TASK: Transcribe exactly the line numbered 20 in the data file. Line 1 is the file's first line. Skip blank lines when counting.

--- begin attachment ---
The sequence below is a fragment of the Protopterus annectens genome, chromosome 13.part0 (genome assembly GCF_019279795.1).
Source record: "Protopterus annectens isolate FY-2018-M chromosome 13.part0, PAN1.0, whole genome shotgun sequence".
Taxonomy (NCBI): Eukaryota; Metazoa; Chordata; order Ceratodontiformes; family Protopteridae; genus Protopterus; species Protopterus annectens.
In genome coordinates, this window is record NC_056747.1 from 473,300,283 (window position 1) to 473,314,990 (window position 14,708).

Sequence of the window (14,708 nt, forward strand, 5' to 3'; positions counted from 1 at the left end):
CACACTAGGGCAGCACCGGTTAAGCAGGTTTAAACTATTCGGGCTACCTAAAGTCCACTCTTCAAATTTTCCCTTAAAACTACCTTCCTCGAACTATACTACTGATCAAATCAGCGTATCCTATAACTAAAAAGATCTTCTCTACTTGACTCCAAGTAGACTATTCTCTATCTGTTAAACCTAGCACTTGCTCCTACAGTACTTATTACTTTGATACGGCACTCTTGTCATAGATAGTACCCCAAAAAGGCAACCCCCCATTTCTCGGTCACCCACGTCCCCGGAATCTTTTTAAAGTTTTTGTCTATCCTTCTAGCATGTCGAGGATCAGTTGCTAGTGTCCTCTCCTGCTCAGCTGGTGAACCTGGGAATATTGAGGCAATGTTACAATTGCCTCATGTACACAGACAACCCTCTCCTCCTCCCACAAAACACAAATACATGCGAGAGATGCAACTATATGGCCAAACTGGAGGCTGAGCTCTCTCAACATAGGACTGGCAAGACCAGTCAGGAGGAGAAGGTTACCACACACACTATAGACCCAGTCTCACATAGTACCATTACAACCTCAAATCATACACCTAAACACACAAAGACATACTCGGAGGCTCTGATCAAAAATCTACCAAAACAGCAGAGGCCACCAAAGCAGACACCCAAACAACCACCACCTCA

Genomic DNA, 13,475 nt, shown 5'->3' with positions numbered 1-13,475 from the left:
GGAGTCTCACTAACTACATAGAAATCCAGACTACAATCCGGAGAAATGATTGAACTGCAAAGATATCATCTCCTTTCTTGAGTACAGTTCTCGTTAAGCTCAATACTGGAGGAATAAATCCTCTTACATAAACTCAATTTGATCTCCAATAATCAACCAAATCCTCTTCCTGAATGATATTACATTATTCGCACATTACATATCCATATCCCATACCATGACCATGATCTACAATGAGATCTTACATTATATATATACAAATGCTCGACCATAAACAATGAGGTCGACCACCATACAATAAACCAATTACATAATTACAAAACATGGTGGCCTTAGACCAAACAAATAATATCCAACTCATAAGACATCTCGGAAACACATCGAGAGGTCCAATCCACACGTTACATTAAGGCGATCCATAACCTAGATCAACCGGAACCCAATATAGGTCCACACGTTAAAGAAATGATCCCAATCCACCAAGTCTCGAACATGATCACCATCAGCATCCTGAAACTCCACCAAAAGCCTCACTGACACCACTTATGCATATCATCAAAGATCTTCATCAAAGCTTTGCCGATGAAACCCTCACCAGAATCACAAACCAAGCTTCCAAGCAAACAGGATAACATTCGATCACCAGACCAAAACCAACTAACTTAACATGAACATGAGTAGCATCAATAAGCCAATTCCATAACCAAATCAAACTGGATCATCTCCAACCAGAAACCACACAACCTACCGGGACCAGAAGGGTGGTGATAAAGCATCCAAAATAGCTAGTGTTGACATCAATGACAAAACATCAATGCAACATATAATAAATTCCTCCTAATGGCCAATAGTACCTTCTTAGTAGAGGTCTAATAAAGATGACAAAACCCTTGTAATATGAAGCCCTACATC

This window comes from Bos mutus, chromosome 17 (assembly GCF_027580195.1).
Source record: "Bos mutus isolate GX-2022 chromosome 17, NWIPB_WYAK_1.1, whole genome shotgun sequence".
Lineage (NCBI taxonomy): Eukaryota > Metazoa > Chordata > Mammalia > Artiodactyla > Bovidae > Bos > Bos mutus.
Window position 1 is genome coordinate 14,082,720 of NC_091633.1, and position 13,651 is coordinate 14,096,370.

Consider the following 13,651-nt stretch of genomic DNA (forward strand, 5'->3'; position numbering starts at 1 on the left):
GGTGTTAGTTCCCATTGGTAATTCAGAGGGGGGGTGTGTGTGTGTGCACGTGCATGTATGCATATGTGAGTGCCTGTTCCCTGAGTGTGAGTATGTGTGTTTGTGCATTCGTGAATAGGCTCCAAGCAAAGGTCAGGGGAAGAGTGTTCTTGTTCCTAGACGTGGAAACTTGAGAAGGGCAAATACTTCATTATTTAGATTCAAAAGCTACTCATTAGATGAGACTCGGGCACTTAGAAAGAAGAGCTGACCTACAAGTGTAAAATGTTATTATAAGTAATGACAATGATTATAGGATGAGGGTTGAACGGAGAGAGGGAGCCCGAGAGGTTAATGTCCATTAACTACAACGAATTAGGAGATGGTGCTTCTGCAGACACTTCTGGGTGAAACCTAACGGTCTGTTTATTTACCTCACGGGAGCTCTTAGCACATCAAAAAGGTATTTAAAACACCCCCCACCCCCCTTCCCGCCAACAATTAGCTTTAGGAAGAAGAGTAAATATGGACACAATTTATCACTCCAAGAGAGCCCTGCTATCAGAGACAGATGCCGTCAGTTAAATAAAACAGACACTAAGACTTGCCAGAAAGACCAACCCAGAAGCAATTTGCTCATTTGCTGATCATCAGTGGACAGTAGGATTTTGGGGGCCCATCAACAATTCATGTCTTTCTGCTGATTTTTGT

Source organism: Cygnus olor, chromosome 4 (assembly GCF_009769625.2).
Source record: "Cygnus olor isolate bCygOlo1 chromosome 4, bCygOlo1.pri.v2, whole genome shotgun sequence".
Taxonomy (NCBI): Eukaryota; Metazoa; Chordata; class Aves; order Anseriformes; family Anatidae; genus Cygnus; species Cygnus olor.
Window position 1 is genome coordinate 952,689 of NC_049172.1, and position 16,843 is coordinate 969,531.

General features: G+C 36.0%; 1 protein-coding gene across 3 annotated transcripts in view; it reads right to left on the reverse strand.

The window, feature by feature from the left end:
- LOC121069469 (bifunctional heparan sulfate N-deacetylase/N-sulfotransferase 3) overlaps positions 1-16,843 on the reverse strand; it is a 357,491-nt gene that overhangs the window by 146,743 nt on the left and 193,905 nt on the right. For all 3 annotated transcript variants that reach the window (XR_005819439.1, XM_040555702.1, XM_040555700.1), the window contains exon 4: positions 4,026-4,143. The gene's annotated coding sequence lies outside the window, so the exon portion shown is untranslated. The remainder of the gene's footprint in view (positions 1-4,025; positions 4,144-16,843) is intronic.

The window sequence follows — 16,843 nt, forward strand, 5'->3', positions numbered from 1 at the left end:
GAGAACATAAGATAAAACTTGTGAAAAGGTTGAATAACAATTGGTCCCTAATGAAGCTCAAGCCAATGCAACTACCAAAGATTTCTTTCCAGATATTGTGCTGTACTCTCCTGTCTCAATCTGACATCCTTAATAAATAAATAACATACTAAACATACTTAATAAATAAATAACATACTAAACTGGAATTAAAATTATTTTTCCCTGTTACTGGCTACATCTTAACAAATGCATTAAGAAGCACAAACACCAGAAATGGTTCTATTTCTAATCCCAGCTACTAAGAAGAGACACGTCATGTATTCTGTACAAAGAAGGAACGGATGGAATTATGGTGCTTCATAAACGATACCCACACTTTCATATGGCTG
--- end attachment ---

The window, feature by feature from the left end: